Part of the Abbey,
the church is at the left, but almost not visible
In the last week of February I was in the Abbey of Egmond for a couple of days. It is possible to stay as a guest in many convents and abbeys, since hospitality is something monasteries and convents take very seriously.
I wanted a few days to rest, and regain some energy.

The St AdelbertAbbey in Egmond is one of the oldest monasteries in The Netherlands. There was a monastery here already in the 10th century. Only it was burned down in 1573 when the protestants were fighting with Spain over control over The Netherlands.

For centuries all that was left of the monastery were ruins. But in the 20th century the monastery was rebuilt and in 1935 there were once again monks in Egmond. The monastery became an Abbey in 1950.

If you are a guest at the Abbey you have to respect the rules, like being silent in the halls and during mealtimes. But this is not difficult, I can assure you.

Also you have to follow the Liturgy of the Hours, the scheduled prayer times the monks keep during the days. This practise is almost as old as the Church, although there have been some changes during the centuries.

In Egmond the first prayermoment is at 6.00 am, and I can tell you it is wonderful to sit in that beautiful and sober church when it is still dark outside and the monks sing the psalms.

I loved being there and I am sure I will be back there again!
Cute little monk

Part of the Abbey grounds

Friday, 9 March 2018

What am I reading?

February has been a weird month for me, reading-wise. It was very hectic at school and I also had a severe cold, so for the first part of the month I did not read a lot. I just watched all seasons of The Americans on Netflix in 1 1/2 weeks! (loved that series and I cannot wait for season 5!) (By the way, I love Keri Russell!!)

But the last week of February I had a week vacation, and that first weekend I read a lot of my favorite books from my childhood. In 2 days I read ten books of one of my favorite authors Cissy van Marxveldt, who wrote books in the twenties and thirties. Every time when I need a book to give me some energy, I pick up one of her books.

I finally saw a chance to read Seven Storey mountain by Thomas Merton. I have an old Dutch translation, but I prefered this to the original English since I found it better to understand. When it comes to books about theology, I prefer them in Dutch!
My modern English version

My Dutch version is from 1949
I also read The ministery of utmost happiness by Arundhati Roy. This is a very beautiful book and I am wrestling with writing a good review at the moment. I will also post a review over here, but right now I can already say that I absolutely loved this book.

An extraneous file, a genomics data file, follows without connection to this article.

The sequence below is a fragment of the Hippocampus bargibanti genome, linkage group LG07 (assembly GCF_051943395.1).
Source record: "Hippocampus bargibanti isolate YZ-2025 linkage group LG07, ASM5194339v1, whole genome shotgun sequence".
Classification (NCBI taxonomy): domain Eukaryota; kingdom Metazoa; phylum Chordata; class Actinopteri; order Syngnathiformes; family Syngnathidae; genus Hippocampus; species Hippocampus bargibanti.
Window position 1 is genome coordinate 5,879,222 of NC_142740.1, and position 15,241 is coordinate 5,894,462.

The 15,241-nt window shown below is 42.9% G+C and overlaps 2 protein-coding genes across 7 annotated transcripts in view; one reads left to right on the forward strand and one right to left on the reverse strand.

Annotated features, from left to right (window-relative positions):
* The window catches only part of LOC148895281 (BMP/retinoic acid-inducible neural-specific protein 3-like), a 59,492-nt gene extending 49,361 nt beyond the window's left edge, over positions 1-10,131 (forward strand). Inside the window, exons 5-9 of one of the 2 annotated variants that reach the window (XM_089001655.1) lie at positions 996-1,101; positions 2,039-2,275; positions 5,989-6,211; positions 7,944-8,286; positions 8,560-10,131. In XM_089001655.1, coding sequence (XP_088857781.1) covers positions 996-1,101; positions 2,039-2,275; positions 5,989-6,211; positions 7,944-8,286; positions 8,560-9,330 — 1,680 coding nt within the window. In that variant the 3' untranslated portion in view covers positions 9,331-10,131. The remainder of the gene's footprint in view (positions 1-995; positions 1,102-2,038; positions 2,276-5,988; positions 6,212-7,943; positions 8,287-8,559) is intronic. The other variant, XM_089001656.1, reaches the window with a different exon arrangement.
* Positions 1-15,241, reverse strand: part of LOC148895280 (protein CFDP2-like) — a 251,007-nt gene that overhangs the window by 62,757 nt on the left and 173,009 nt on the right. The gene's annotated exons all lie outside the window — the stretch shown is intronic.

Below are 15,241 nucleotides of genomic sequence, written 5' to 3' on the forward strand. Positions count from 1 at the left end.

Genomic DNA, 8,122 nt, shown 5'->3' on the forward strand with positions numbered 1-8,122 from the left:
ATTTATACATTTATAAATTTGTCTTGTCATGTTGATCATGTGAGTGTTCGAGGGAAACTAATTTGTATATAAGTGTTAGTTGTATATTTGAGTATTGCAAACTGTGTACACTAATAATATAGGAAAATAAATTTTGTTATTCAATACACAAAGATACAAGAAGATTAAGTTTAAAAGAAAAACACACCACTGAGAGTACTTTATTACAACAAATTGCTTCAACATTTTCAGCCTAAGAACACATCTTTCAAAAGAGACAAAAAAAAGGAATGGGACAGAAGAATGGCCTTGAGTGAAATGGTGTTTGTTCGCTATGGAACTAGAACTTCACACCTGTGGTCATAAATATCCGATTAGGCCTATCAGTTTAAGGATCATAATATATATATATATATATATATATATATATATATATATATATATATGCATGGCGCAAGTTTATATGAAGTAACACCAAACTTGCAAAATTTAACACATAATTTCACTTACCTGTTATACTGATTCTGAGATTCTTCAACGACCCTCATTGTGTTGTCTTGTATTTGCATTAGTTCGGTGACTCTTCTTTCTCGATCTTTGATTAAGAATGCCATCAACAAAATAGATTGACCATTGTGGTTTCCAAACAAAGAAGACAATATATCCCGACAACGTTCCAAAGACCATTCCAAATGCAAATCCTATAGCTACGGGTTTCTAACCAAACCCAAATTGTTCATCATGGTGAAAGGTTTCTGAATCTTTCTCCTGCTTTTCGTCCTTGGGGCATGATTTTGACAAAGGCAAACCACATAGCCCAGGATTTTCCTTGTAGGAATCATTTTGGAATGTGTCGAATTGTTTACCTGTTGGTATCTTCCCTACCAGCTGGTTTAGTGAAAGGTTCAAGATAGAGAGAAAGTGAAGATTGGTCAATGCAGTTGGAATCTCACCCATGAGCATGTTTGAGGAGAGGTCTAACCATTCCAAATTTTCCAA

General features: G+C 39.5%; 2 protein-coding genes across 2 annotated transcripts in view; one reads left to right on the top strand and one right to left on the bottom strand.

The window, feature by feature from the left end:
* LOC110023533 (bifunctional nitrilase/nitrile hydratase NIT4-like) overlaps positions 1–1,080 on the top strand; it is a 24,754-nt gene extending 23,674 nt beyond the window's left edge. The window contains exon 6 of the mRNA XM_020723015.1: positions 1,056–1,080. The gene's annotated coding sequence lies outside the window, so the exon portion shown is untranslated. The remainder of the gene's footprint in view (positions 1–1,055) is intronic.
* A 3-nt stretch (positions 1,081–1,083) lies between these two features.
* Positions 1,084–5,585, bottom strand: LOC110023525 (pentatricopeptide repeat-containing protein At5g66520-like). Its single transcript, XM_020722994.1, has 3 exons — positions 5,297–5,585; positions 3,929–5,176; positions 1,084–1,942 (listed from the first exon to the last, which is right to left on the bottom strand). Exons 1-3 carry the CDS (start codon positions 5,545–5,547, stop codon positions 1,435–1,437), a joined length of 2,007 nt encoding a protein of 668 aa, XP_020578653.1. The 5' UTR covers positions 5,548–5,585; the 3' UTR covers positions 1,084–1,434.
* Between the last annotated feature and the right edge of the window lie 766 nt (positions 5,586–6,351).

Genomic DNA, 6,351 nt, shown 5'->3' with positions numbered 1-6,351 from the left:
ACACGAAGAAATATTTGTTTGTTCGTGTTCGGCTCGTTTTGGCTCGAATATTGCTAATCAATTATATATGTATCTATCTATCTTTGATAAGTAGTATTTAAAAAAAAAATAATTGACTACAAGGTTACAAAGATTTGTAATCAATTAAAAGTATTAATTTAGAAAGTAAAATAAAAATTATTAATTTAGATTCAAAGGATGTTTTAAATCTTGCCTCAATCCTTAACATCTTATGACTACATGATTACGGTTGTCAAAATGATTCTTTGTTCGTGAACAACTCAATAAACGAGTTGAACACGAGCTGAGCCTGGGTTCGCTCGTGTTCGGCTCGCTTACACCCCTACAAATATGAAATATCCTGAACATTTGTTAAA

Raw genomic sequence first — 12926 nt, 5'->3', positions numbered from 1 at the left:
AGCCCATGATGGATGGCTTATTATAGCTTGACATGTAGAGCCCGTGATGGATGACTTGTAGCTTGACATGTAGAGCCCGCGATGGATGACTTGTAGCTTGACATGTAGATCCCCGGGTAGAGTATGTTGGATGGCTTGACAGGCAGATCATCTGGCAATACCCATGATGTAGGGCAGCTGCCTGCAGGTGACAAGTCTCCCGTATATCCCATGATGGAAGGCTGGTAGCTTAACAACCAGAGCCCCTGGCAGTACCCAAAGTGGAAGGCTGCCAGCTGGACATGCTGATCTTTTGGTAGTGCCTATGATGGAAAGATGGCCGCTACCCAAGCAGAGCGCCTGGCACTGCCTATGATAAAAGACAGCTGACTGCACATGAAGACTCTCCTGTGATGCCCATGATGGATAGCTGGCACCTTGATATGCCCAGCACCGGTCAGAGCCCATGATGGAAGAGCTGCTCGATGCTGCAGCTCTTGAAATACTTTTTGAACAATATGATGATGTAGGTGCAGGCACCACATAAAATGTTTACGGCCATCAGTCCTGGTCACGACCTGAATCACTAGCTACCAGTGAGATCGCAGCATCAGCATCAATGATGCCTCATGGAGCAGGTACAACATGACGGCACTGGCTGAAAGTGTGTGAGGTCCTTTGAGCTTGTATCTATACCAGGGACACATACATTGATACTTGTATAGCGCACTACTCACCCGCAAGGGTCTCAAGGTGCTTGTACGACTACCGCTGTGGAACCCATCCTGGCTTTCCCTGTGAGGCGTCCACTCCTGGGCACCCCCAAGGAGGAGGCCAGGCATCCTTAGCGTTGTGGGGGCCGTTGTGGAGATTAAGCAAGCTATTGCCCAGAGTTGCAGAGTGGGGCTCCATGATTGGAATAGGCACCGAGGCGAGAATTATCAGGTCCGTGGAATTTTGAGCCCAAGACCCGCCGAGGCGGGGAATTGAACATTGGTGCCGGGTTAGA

My Dutch version
And I read a Dutch biografy of Edith Piaf. I became interested in her when I saw the beautiful movie La vie en rose, and I wanted to know more about her life. Very interesting.

What am I reading now? 
For my little reading group I have with my mum I am reading For a god unknown by John Steinbeck. Also quite beautiful, but not what I expected.

On the bus to school I am reading A daughter's a daughter by Mary Westmacott. This is the pseudonym of Agatha Christie and it is a good book. Review will follow!

My plans
I am not sure what I will be reading next. Coming week I will be away on a schooltrip, so I do not think I will have a lot of time to read. So it is all open and quite a surprise!

Tuesday, 6 March 2018

Impressions of Egmond

Last week I spent a couple of days in the little village of Egmond, near the Dutch coast. It was bitter cold so walking in the dunes was out of the question, but I did mange to make a few photographs of some old houses etc. As you can see, it was not a sunny day, but there are a few lovely images anyway.

I have no idea what this lovely little building is, but it looks very cute!

Rooftiles.

A very beautiful front door

This says these houses were built in 1919,
for the Roman Catholic housing society St Joseph. 

The small protestant church in Egmond

Friday, 2 March 2018

Lost in translation?

When English is your first language, you have an enormous amount of books from all genres to read, without a problem.

For me, English is not my first language, but Dutch is and the bookfield in Dutch is relatively small. I do read Dutch books, although I must admit I am not a huge fan of Dutch literature, but I also read a lot of books from other countries.

And that makes that I read a lot of books in translation. Not all my books, but quite a lot.
When it comes to books in English,  I can read that almost as well as Dutch, but there are certain authors I prefer to read in Dutch. John Irving or Ernest Hemingway for example are authors whose books I read in Dutch translation.

As for other languages, I always read a translation. I read books from Russian, Italian, French and Spanish authors, and I am afraid I am not fluent enough in any of these languages to read a novel. (I wish I was, but learning languages is not one of my strong points).

Most translations are done very well and even word-jokes can be translated and still be funny. It often helps if you have a modern translation, since older ones have a tendency to be less fluent and a bit more 'stiff'. I have a new translation (2016) of Dr. Zhivago by Boris Pasternak and it reads much easier than the earlier translation I had that was from 1980.

Other reasons to read English books in translation are: I find the Dutch version in the bookshop and not the English one, I think my mum would also like to read it and she does not read English, it is a certain non-fiction topic that I find difficult and I want to make sure I understand everything.

But my main reason to read books in translation is that I would not have a lot of books to read if I had to stick to Dutch books only!